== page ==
However, the citizens can play their part best only if they know what they are defending or fighting for. The slogan ‘my country right or wrong’ is a throwback to the days when the people used to be their rulers’ galley-slaves. Today’s Pakistanis will fight for their country with the requisite fire in their hearts if they know exactly what is what and are convinced of the justness of their cause.
Unfortunately, the official spokespersons do not appear inclined to take the people into confidence. For instance, we are told that Pakistan is not isolated. The authorities should have in their possession facts and information on which this claim is based. Withholding such facts and information from the people causes confusion, to put it mildly. Why can’t we be told about the nations siding with us?
Are our supporters China and the US or Canada, Germany, the UK or Saudi Arabia or Egypt or Nigeria? If a country is with us only in private and not in public, it should be deleted from the list of friends that can be depended upon. Is Islamabad alive to the risk of a repetition of 1971 when soldiers and citizens both were fed false tales about powerful friends’ intervention on Pakistan’s side?
Things will be better managed if the government admitted to the people that it is not up against India alone. The stark reality is that over the past 30 years the authoritarian rulers (and the elected ones who were unable to defy their legacy) have destroyed Pakistan’s credibility in the councils of the world and the present government will compound its problems by not disowning this inheritance. The Foreign Office is being taken to task for not taking a stand in the Security Council while it ruled against some organisations and individuals although the critics know very well the limits of vacuous rhetoric.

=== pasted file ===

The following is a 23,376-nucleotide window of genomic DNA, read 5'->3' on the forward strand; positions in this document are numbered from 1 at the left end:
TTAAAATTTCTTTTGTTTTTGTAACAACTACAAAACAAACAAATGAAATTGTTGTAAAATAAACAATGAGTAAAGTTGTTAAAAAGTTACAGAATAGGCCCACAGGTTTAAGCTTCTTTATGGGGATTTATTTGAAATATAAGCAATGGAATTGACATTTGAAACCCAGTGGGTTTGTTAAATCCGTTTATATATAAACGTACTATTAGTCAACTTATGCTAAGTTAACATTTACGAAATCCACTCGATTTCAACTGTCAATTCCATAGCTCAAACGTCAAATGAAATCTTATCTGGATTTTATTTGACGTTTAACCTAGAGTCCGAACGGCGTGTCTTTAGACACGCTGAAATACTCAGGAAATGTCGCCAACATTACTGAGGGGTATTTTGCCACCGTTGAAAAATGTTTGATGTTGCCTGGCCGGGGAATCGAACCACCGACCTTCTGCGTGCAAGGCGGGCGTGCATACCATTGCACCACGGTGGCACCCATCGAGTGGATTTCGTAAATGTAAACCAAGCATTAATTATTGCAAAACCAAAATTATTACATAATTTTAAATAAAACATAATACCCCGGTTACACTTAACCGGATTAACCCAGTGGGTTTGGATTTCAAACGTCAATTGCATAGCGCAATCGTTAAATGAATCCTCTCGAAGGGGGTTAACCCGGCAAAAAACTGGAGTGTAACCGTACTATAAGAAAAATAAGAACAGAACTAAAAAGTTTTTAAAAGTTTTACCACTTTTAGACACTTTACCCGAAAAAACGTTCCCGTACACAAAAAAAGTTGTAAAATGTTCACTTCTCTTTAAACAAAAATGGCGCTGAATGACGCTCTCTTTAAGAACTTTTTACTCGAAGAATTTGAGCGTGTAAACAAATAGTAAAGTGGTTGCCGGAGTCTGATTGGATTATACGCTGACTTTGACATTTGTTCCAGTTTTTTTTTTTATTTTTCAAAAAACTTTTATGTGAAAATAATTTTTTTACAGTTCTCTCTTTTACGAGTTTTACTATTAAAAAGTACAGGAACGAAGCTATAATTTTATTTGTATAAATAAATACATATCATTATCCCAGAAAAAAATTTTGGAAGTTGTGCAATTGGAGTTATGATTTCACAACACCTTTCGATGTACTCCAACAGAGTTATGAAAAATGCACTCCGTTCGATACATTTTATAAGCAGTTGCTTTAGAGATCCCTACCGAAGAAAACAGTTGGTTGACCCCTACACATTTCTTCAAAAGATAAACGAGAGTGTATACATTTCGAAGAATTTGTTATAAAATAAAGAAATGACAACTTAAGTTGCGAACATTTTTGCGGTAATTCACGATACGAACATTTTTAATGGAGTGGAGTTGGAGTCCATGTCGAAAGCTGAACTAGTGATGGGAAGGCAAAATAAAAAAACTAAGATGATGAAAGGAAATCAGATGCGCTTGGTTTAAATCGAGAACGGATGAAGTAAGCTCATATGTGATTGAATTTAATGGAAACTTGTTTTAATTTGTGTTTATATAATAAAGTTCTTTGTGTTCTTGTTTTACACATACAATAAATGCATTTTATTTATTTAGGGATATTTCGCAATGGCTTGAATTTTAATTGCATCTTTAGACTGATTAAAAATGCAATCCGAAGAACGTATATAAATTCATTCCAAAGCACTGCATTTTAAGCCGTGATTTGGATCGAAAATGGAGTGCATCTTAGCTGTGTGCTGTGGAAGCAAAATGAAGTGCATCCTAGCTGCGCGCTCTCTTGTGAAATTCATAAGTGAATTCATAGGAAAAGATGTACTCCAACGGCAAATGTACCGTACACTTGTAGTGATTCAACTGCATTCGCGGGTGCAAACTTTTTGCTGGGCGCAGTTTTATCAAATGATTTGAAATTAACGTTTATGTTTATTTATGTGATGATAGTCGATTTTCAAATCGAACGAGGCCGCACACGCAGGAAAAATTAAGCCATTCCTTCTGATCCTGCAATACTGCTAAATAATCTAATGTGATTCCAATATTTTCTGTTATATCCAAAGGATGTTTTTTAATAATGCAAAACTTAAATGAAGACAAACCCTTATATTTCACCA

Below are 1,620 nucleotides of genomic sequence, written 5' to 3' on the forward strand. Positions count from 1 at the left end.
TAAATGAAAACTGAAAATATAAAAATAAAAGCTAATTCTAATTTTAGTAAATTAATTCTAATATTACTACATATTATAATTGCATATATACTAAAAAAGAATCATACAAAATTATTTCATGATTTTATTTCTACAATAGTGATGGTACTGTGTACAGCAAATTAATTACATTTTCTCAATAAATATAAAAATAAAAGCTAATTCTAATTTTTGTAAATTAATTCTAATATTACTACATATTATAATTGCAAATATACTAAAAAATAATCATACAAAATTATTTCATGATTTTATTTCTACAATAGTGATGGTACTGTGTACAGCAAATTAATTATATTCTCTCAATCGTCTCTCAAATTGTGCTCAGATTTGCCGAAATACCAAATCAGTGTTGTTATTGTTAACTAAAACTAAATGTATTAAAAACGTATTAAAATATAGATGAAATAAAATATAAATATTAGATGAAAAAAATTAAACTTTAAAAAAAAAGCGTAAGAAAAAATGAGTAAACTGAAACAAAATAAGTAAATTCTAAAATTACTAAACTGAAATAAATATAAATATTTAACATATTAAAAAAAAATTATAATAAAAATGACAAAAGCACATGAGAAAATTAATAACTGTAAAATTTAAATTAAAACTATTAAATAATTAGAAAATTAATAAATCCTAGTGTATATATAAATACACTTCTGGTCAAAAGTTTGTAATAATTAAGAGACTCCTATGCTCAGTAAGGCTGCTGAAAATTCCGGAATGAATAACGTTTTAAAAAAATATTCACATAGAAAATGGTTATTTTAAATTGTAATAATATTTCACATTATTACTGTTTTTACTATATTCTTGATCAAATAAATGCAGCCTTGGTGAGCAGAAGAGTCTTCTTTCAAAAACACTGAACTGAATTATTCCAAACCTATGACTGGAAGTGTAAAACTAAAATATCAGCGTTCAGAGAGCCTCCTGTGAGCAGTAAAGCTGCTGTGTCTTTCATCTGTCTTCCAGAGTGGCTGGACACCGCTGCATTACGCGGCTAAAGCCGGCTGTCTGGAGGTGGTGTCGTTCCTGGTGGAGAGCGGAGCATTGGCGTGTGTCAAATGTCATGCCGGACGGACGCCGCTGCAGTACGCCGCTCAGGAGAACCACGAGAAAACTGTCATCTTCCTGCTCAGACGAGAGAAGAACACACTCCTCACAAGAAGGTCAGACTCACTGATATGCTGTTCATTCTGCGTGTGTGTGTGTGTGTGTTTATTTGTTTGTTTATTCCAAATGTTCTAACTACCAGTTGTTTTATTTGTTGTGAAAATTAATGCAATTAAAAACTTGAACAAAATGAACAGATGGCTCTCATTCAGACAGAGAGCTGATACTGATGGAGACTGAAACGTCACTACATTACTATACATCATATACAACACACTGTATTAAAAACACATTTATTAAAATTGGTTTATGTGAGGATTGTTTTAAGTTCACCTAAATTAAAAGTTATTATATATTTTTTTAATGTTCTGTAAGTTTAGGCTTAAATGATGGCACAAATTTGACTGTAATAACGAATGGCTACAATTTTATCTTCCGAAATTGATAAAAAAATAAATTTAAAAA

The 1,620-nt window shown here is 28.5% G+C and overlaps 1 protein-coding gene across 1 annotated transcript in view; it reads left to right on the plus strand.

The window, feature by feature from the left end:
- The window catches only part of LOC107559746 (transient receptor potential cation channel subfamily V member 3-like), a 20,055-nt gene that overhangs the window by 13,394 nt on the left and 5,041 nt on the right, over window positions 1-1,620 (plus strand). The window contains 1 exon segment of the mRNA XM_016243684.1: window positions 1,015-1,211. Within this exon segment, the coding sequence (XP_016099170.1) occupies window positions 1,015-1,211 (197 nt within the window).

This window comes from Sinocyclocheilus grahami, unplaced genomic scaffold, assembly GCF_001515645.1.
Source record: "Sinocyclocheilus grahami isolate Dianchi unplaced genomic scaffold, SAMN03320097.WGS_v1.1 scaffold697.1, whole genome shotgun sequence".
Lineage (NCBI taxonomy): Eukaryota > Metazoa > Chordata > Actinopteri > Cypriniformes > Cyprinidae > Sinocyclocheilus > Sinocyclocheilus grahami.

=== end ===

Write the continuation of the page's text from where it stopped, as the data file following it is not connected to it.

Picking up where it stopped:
The impression one gets is that the government is banking to a great extent on American keenness to ensure that Pakistan is not forced to withdraw its troops from the western front. This is much too rickety a bridge to promise safe passage. The danger in assuming the situation on the western border to remain unchanged should be obvious. Is it impossible to admit the possibility of a shift in the US strategy about Afghanistan and the Taliban? Where will Pakistan in such a situation find itself?
Much good will accrue by admitting that Pakistan has been pushed by the enemies within into a marsh from which it cannot extricate itself by bluff and bluster. Rootless confidence and simulated panic are two sides of the same coin that no one should rely upon. Pakistan most of all needs today to break out of the make-believe world of armchair warriors and concentrate on winning the international community’s diplomatic support. Instead of looking all the time for ways of diverting India and the US from whatever they might be suspected of Pakistan must look for support in the rest of the wide world.
For this it will not be enough to find brilliant counsel. More important is the need to check Pakistan’s brief. It will win the day for this country only if it is based on truth and a verifiable commitment to justice at home and abroad. Any other course will be an invitation to disaster.